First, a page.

The Media in the Press 26.3.10

MA journalism student, Matthew Nelson, of Edinburgh Napier University, takes a look at the media stories making the headlines today…

The old adage that the best things in life are free has been challenged by News International (NI) today. BBC News reports that NI, who own The Times and Sunday Times, has announced that, from June, they will start charging users to access the broadsheets’ online content.

Under the new proposals, users will have to pay £1 for a day’s use and £2 for a week’s access. The Times editor, James Harding, is quoted, saying that the decision to charge “came at a defining moment for journalism … We are proud of our journalism and unashamed to say that we believe it has value.”

Given the proliferation of free sites, the strategy would seem to be a risk, something Harding accepts: “But it’s less of a risk than just throwing away our journalism and giving it away for free.” Harding’s defiant sentiments are somewhat contrasted by the BBC business editor, Tim Webber’s sidebar, though. Writes Webber: “There are no ready-made solutions to survive the on-demand media revolution … newspapers that fail along the way will be commemorated in the Church of the Dead Tree.”

Of course, yesterday brought the news that a consortium comprising the publishers of The Herald, The Scotsman and Sunday Post newspapers had pipped a rival, that included STV, to be chosen the preferred bidder to run a publicly-funded news pilot on channel 3 also dominates the headlines.

The Herald (page 5) hails the move as a 'new dawn', the optimistic opening par beginning: “A ground-breaking change in the way Scottish television news is delivered and broadcast began yesterday as a group of the nation’s leading newspaper companies were selected to produce news programming for STV.”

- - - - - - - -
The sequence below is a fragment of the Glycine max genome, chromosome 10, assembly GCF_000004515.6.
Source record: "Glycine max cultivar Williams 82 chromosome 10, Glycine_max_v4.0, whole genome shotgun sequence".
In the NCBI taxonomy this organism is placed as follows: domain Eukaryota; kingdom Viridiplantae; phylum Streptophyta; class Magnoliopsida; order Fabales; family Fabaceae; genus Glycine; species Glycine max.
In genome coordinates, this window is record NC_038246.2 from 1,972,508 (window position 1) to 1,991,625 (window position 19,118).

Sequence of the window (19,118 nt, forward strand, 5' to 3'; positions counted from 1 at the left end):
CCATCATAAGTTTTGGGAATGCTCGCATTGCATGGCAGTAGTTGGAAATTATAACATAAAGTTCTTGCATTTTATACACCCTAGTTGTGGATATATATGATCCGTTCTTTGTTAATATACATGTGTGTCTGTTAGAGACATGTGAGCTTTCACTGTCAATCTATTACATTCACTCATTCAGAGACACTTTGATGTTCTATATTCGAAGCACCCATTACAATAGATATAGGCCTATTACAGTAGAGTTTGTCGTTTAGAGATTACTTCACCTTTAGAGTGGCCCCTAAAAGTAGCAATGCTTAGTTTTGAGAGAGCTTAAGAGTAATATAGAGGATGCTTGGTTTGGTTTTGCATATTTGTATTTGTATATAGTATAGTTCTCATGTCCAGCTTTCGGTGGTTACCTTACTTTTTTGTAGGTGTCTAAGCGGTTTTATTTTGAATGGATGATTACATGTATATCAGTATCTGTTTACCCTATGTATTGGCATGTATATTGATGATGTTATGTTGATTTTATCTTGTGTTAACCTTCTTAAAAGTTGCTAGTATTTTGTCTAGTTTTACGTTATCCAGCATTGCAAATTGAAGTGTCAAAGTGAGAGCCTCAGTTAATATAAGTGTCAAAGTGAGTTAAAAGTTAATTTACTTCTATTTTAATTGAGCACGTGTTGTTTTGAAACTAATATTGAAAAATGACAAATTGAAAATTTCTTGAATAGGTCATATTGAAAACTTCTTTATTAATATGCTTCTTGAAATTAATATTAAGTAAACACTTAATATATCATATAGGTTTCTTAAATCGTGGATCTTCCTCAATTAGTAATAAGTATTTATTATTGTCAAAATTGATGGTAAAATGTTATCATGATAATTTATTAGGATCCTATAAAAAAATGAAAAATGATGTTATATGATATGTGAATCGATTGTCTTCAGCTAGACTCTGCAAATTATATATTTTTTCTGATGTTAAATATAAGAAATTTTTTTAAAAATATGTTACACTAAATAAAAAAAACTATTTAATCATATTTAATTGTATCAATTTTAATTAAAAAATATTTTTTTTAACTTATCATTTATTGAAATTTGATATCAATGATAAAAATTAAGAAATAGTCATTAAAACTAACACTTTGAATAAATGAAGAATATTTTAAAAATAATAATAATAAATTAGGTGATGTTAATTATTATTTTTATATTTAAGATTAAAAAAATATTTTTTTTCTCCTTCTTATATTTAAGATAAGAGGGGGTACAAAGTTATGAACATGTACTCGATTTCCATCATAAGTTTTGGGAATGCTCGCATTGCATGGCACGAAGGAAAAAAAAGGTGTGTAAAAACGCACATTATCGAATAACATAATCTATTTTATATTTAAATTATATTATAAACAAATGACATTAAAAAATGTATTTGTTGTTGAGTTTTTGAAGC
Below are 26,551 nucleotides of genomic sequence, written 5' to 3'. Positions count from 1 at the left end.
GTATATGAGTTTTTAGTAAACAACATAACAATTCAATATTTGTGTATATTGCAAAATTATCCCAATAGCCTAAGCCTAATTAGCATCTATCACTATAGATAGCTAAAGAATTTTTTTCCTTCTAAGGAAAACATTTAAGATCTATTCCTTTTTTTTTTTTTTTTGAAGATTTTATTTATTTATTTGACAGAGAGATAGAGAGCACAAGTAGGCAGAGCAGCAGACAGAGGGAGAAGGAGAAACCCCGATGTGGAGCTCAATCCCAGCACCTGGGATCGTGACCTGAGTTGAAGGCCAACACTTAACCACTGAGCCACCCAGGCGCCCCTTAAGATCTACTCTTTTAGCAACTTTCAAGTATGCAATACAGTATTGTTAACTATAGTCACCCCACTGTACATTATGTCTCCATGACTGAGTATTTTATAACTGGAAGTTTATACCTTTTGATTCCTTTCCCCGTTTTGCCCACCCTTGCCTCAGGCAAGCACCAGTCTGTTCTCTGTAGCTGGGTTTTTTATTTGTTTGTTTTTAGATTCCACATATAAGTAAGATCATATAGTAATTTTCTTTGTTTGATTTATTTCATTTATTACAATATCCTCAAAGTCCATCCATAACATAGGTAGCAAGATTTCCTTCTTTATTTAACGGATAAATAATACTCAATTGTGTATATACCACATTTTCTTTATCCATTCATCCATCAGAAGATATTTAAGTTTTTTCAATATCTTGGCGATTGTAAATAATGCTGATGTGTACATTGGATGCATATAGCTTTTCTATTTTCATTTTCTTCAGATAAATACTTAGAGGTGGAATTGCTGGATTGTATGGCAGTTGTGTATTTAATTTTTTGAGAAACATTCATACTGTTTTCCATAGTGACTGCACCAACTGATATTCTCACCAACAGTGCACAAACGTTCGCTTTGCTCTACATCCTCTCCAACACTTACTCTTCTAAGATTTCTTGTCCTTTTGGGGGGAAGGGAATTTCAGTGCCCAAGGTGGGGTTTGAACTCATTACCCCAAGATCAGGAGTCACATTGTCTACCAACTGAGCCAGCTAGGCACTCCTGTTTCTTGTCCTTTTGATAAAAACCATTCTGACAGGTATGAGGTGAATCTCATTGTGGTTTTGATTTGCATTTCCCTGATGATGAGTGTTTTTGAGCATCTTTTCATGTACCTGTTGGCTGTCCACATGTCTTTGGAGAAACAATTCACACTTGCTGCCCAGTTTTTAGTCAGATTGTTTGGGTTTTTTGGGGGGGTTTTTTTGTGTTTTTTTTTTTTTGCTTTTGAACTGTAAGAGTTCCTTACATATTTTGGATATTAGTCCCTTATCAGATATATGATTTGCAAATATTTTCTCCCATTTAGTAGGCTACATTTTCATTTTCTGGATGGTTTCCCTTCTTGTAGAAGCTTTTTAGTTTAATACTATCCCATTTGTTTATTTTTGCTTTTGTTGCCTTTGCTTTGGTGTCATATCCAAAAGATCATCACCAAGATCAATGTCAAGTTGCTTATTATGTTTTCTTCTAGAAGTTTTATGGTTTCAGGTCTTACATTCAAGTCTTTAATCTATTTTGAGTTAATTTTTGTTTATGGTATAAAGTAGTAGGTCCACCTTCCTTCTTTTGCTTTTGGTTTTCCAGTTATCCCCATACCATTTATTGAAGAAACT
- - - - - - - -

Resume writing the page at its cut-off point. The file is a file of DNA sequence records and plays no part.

The Scotsman (page 10) not surprisingly also welcomes the move. Analyst Andrew Jones says: “It comes as a welcome boost to beleaguered print journalists burdened by endless talk of their impending demise.” Words of caution from Paul McManus, of the trade union of BECTU Scotland, though. He is quoted, noting “uncertainty” among his members “because they are moving over to an organisation that has no track record or experience in delivering television news”.

Further changes afoot in the media world: The Independent has been sold to a Russian billionaire for £1. The Guardian’s Roy Greenslade and James Robinson pick up the story on page 12, charting the paper’s downfall since its “idealistic” inception as “a quality daily broadsheet that would be genuinely non-partisan”.

Staying with The Guardian (the front page of the sport section now), and sports governing bodies are preparing themselves for a tussle with broadcasting regulators, Ofcom. The alleged ill-feeling comes after Ofcom announced plans to require Sky into cutting the prices at which it sells its sports channels to rivals.

Owen Gibson, summarising the malcontent, writes: “They say the ruling will damage competition and severely hit the amount broadcasters are willing to pay for rights.” A clearly riled English Cricket Board insider is quoted, saying: “It’s no good starving the game of income and ending up with a product that no one wants to watch.”